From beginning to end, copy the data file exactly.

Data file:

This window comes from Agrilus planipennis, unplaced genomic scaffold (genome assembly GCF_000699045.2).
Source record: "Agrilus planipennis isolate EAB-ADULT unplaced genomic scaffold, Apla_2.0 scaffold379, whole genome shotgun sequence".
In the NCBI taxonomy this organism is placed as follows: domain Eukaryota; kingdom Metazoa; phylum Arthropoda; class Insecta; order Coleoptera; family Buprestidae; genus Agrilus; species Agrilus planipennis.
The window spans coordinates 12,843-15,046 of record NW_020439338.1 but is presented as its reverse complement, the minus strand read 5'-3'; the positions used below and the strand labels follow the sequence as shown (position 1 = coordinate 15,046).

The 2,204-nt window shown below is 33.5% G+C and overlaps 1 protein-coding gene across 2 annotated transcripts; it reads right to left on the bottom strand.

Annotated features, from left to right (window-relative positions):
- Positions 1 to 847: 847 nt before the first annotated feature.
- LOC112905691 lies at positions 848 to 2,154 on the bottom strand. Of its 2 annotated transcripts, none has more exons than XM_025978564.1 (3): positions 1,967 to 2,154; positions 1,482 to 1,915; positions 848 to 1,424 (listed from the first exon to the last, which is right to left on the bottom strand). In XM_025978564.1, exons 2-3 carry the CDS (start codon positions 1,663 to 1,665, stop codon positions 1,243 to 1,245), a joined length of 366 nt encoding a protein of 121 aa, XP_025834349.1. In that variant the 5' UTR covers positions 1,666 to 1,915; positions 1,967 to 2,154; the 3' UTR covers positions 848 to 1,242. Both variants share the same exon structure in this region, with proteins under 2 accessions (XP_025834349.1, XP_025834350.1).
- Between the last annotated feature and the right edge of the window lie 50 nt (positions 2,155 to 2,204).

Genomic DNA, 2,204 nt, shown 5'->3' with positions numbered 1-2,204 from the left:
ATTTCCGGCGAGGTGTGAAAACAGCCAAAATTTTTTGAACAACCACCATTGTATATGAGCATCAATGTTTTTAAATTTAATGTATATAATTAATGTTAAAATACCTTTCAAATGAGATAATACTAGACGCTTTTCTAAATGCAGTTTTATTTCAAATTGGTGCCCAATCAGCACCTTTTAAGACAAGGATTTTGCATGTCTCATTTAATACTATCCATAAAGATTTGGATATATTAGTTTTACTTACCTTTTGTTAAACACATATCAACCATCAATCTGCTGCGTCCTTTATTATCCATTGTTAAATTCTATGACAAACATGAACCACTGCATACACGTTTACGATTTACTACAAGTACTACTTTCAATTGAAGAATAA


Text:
This window comes from Agrilus planipennis, unplaced genomic scaffold (genome assembly GCF_000699045.2).
Source record: "Agrilus planipennis isolate EAB-ADULT unplaced genomic scaffold, Apla_2.0 scaffold379, whole genome shotgun sequence".
In the NCBI taxonomy this organism is placed as follows: domain Eukaryota; kingdom Metazoa; phylum Arthropoda; class Insecta; order Coleoptera; family Buprestidae; genus Agrilus; species Agrilus planipennis.
The window spans coordinates 12,843-15,046 of record NW_020439338.1 but is presented as its reverse complement, the minus strand read 5'-3'; the positions used below and the strand labels follow the sequence as shown (position 1 = coordinate 15,046).

The 2,204-nt window shown below is 33.5% G+C and overlaps 1 protein-coding gene across 2 annotated transcripts; it reads right to left on the bottom strand.

Annotated features, from left to right (window-relative positions):
- Positions 1 to 847: 847 nt before the first annotated feature.
- LOC112905691 lies at positions 848 to 2,154 on the bottom strand. Of its 2 annotated transcripts, none has more exons than XM_025978564.1 (3): positions 1,967 to 2,154; positions 1,482 to 1,915; positions 848 to 1,424 (listed from the first exon to the last, which is right to left on the bottom strand). In XM_025978564.1, exons 2-3 carry the CDS (start codon positions 1,663 to 1,665, stop codon positions 1,243 to 1,245), a joined length of 366 nt encoding a protein of 121 aa, XP_025834349.1. In that variant the 5' UTR covers positions 1,666 to 1,915; positions 1,967 to 2,154; the 3' UTR covers positions 848 to 1,242. Both variants share the same exon structure in this region, with proteins under 2 accessions (XP_025834349.1, XP_025834350.1).
- Between the last annotated feature and the right edge of the window lie 50 nt (positions 2,155 to 2,204).

Genomic DNA, 2,204 nt, shown 5'->3' with positions numbered 1-2,204 from the left:
ATTTCCGGCGAGGTGTGAAAACAGCCAAAATTTTTTGAACAACCACCATTGTATATGAGCATCAATGTTTTTAAATTTAATGTATATAATTAATGTTAAAATACCTTTCAAATGAGATAATACTAGACGCTTTTCTAAATGCAGTTTTATTTCAAATTGGTGCCCAATCAGCACCTTTTAAGACAAGGATTTTGCATGTCTCATTTAATACTATCCATAAAGATTTGGATATATTAGTTTTACTTACCTTTTGTTAAACACATATCAACCATCAATCTGCTGCGTCCTTTATTATCCATTGTTAAATTCTATGACAAACATGAACCACTGCATACACGTTTACGATTTACTACAAGTACTACTTTCAATTGAAGAATAA